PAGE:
Languages of the World (Wide Web)
Mapping Globalization

Global by Design: When Designing for the World, Less is More

Although every website is global from the moment it goes live, few are designed with the world in mind. That is, they don’t take into account the many modifications that must be made to accommodate different languages, scripts, and geographic and cultural requirements.

This article presents a number of best practices to ensure that a web design is truly global by design.


When Designing for the World, Less is More

Creating a global template that works globally requires input from all local offices. Many global web design mistakes originate from the idea that a design that is popular with one country or region will necessarily be popular in other places. As a result, companies sometimes try to force the exact same design across all countries and regions without listening to people in the local offices. Sometimes a company gets lucky and the design they created for the home market travels well. But more often than not problems arise.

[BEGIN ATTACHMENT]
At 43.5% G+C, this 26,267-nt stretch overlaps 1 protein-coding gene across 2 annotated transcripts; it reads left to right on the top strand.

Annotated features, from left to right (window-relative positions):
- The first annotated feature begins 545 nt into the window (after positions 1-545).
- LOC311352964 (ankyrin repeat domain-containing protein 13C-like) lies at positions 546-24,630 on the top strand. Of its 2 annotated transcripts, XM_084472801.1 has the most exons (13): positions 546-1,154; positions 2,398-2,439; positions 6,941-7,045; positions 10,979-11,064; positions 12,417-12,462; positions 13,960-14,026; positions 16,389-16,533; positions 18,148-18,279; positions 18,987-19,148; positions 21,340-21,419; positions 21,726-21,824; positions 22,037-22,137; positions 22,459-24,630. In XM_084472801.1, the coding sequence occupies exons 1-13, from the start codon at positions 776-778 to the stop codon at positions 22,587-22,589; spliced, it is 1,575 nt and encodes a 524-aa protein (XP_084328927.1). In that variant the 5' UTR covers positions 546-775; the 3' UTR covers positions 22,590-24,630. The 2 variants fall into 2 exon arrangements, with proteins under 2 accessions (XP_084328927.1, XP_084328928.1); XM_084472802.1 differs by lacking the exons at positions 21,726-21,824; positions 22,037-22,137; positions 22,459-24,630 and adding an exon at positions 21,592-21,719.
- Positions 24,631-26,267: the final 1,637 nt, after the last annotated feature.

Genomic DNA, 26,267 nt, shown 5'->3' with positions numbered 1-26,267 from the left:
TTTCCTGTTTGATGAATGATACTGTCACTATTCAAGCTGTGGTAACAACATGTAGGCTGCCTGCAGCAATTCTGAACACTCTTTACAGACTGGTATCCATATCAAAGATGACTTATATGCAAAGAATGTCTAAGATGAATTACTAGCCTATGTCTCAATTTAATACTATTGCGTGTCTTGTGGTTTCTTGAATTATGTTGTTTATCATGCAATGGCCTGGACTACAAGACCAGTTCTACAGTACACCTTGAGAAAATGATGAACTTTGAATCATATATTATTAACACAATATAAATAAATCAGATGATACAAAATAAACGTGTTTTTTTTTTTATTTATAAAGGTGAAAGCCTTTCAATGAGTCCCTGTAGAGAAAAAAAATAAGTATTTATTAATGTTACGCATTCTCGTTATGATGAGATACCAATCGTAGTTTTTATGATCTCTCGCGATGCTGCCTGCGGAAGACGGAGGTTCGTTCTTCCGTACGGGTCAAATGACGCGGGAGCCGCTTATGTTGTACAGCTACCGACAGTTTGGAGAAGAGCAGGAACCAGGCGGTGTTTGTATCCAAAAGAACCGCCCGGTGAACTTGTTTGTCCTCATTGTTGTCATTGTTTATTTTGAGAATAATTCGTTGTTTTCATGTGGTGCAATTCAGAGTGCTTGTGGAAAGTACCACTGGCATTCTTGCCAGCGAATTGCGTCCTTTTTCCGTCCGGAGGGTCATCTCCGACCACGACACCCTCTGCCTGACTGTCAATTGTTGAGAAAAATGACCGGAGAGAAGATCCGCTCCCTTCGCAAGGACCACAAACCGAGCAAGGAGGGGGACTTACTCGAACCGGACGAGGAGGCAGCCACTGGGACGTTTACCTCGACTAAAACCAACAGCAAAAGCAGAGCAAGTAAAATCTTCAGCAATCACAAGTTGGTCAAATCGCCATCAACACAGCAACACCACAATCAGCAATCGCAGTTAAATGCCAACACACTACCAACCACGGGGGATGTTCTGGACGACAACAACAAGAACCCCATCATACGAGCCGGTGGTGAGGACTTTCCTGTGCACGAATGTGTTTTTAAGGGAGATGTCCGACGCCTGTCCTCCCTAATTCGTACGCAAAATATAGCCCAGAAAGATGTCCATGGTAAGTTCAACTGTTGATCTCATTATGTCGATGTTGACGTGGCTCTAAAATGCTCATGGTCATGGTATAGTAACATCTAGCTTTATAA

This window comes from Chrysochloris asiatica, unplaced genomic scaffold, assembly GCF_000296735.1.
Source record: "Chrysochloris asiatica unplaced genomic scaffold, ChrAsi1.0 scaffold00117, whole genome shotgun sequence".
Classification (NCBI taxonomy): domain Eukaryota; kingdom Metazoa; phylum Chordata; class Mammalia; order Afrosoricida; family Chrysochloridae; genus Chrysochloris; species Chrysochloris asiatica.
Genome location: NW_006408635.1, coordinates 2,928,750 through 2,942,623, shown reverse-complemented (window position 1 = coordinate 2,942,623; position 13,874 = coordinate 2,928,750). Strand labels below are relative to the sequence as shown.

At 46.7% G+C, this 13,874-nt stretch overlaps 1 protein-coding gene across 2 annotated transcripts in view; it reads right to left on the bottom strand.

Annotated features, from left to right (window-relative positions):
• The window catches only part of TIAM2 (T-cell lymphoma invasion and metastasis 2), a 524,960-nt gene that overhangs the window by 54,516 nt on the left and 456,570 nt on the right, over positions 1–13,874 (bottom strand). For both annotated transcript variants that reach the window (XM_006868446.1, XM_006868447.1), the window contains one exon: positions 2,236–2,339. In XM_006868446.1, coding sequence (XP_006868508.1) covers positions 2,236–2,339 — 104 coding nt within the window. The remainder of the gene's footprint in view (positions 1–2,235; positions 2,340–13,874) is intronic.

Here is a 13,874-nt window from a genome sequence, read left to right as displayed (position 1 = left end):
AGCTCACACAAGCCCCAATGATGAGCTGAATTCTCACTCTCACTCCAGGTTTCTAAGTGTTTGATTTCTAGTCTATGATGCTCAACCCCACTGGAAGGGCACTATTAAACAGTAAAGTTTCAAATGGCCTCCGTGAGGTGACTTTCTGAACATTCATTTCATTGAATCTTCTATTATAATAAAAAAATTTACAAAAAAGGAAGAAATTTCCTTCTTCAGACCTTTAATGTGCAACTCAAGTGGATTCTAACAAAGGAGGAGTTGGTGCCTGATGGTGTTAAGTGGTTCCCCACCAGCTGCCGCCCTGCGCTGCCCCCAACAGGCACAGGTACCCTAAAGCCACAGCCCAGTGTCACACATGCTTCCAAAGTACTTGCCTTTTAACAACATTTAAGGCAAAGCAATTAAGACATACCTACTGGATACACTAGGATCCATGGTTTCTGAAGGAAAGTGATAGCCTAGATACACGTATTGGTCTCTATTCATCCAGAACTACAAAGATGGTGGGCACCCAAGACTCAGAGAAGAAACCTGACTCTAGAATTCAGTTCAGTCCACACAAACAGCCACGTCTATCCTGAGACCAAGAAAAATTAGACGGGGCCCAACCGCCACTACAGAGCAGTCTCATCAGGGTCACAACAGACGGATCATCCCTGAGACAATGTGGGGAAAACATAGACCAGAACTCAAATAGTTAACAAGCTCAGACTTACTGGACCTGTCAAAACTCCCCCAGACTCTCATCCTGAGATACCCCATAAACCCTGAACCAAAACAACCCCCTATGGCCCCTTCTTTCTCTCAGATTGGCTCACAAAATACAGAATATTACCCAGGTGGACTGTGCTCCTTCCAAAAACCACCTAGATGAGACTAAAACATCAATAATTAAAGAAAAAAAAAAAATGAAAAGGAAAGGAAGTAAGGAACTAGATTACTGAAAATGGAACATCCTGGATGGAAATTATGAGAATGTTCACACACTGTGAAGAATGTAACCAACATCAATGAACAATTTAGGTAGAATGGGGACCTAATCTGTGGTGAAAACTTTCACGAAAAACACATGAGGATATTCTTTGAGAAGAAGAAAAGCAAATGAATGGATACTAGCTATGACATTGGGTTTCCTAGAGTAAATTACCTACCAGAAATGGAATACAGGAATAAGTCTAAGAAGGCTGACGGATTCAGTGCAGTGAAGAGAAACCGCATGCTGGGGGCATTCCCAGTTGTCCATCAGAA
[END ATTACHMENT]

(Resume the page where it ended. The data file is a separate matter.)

For example, if a website uses photographs of people, these photographs don't always travel well. The ethnicity of models, their poses, and their clothing can lead to unintended negative consequences in different countries. Also, some local websites may not have the same diversity of products or degree of customer support as the global home page. These limitations have to be planned for when designing the global template.

And then there is product assortment. During the month of June, a fashion website may promote swimsuits in the U.S. but winter clothing in Australia. A global template should be flexible enough to support totally different products or services in different markets, such that the elements can simply be swapped in and out as needed.

The global template should be thought of as an underlying infrastructure for the web design. Culture-specific images should be avoided and navigation should be limited to the most global elements: "about us," "products," "services," etc. This template can then be rolled up into regional or divisional templates. But by beginning with an austere structure, each instance will support the same look-and-feel.




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